Gothic Grandeur

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So one afternoon I set off with a flask of whiskey and a stout stick,

and after tramping down a soggy cart track between thick growths of birch and alder

I found myself beneath a vast grey sky with miles of flat, boggy fen before me

and a lake in the distance.

The air had a smoky, autumnal tang to it, I remember,

and as I picked my way over the rough damp clumps of peat and moss,

all tufted with marsh grass and bristling in the wind,

and puddled between rank, black water,

my heart exalted at the stillness and desolation of it all.

Wildfowl rose from their nests in the weeds and with a great honking flurry

went flapping off towards the water,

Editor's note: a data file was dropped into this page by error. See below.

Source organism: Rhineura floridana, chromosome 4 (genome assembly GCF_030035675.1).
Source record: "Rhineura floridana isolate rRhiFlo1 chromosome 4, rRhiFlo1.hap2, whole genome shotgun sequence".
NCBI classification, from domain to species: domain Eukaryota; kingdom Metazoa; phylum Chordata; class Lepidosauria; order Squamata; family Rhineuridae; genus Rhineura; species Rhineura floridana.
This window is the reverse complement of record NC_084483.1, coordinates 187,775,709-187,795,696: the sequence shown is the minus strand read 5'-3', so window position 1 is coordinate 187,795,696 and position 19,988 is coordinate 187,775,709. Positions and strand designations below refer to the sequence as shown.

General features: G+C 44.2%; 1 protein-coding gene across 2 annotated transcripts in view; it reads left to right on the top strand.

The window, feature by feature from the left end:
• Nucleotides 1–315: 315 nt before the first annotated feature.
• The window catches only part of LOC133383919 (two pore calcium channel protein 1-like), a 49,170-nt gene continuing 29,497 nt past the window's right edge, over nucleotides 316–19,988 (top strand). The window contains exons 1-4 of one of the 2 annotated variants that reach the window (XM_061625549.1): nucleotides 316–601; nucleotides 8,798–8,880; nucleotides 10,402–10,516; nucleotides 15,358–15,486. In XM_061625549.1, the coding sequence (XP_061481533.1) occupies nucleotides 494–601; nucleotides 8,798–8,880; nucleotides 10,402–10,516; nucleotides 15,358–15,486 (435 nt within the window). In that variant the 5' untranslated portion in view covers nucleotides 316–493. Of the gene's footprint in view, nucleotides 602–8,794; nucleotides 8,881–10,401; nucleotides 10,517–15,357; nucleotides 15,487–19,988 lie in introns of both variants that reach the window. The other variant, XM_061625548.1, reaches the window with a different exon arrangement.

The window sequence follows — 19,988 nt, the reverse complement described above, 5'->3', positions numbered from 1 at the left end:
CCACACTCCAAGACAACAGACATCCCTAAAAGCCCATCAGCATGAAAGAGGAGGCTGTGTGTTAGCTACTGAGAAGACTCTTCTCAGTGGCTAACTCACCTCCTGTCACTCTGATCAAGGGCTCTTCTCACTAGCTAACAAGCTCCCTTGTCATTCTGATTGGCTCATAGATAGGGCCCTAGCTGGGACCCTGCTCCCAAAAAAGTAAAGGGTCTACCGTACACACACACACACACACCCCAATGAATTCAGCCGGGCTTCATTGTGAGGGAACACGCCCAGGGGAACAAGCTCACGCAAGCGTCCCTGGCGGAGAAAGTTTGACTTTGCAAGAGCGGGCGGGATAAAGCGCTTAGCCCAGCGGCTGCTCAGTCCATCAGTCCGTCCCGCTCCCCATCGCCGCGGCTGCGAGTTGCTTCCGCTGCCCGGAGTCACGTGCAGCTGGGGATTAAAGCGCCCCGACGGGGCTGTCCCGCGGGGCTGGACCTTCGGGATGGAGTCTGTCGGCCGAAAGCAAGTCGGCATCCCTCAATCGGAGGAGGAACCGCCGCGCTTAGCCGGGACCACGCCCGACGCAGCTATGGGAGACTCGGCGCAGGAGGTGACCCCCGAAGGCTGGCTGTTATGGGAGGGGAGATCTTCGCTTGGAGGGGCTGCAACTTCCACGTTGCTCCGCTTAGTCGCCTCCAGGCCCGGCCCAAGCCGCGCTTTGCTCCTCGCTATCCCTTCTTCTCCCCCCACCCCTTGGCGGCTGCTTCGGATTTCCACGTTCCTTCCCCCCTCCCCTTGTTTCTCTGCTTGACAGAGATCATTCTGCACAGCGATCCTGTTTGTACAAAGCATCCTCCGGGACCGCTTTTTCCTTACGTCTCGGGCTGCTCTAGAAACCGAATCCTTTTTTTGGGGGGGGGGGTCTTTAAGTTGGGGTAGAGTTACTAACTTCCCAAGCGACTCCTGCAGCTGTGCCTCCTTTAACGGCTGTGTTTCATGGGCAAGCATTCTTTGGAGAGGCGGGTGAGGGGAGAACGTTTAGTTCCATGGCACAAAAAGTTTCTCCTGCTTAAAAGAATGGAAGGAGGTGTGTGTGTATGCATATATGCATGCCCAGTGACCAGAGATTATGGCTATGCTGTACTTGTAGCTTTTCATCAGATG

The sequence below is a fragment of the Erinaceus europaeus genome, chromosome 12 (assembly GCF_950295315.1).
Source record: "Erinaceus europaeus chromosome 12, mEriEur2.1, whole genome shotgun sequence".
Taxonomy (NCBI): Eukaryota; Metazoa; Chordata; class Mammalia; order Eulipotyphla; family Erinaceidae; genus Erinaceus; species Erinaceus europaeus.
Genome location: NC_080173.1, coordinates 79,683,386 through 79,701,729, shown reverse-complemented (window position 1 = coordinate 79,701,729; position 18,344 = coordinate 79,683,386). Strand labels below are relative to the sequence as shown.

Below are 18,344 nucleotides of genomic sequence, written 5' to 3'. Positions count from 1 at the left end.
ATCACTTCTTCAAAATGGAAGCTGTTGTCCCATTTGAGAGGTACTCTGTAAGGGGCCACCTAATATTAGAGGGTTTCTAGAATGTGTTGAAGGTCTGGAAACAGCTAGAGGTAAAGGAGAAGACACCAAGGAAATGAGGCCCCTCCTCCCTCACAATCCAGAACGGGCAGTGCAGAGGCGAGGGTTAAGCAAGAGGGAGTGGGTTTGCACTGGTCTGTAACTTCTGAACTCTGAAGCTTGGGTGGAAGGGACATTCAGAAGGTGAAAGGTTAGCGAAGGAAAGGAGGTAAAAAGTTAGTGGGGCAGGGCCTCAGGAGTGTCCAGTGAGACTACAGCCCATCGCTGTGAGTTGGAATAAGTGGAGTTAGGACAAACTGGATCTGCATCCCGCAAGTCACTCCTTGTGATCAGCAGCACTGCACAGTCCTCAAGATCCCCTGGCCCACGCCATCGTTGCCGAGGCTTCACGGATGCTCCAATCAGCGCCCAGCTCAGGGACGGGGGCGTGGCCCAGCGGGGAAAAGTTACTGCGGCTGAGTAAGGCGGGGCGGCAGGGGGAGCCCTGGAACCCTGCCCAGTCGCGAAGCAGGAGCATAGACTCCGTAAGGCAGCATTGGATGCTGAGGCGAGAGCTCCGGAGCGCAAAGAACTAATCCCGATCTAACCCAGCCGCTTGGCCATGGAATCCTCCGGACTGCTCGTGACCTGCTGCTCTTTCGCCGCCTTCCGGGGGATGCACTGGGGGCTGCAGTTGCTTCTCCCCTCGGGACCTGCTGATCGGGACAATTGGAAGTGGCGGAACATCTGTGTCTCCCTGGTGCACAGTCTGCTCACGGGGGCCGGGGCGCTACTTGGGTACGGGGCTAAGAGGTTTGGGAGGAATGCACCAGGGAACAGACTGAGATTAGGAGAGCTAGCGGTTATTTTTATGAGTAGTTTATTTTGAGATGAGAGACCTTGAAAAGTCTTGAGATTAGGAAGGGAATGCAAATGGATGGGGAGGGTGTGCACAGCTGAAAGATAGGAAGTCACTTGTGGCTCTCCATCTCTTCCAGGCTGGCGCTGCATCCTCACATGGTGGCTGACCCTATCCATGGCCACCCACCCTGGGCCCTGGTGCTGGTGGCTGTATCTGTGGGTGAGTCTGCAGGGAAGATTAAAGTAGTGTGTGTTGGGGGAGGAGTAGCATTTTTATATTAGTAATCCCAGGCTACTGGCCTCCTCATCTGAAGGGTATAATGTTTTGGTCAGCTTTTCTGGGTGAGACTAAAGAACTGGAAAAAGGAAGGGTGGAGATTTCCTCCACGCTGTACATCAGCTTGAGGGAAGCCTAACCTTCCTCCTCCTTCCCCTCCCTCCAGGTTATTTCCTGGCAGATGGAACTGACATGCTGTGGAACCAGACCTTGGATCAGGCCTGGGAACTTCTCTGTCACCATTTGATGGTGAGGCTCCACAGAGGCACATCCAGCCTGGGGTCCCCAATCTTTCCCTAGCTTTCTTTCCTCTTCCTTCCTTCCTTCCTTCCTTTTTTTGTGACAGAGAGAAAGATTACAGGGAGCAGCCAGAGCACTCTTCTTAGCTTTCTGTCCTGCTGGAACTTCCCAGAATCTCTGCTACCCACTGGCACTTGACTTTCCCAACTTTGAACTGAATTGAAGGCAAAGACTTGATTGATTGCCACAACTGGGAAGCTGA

and I came squelching on through in my Wellington boots

and my thick tweed cap pulled low beneath the bite of the wind.

Patrick McGrath from The Grotesque

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The novels of Patrick McGrath are often described as Gothic. They unfold across foggy landscapes and rolling moors, on marshes dotted with isolated houses and dead trees. There is a lot of rain.

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For those brackish marshes and dust-filled hospital wards are extraordinarily well-described; indeed, McGrath’s eye is intimidating in its detail, supplying information across the senses, giving us the taste, smell, and sound of his fictional worlds, in beautifully crafted sentences. His landscapes are precise, vivid, and worth re-reading.

[Images: The Abbey in the Oakwood, 1809-10, Cloister Cemetery in the Snow, 1817-19, Monk by the Sea, 1809, by Caspar David Friedrich]

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~ by eaesthete on 01/31/08.

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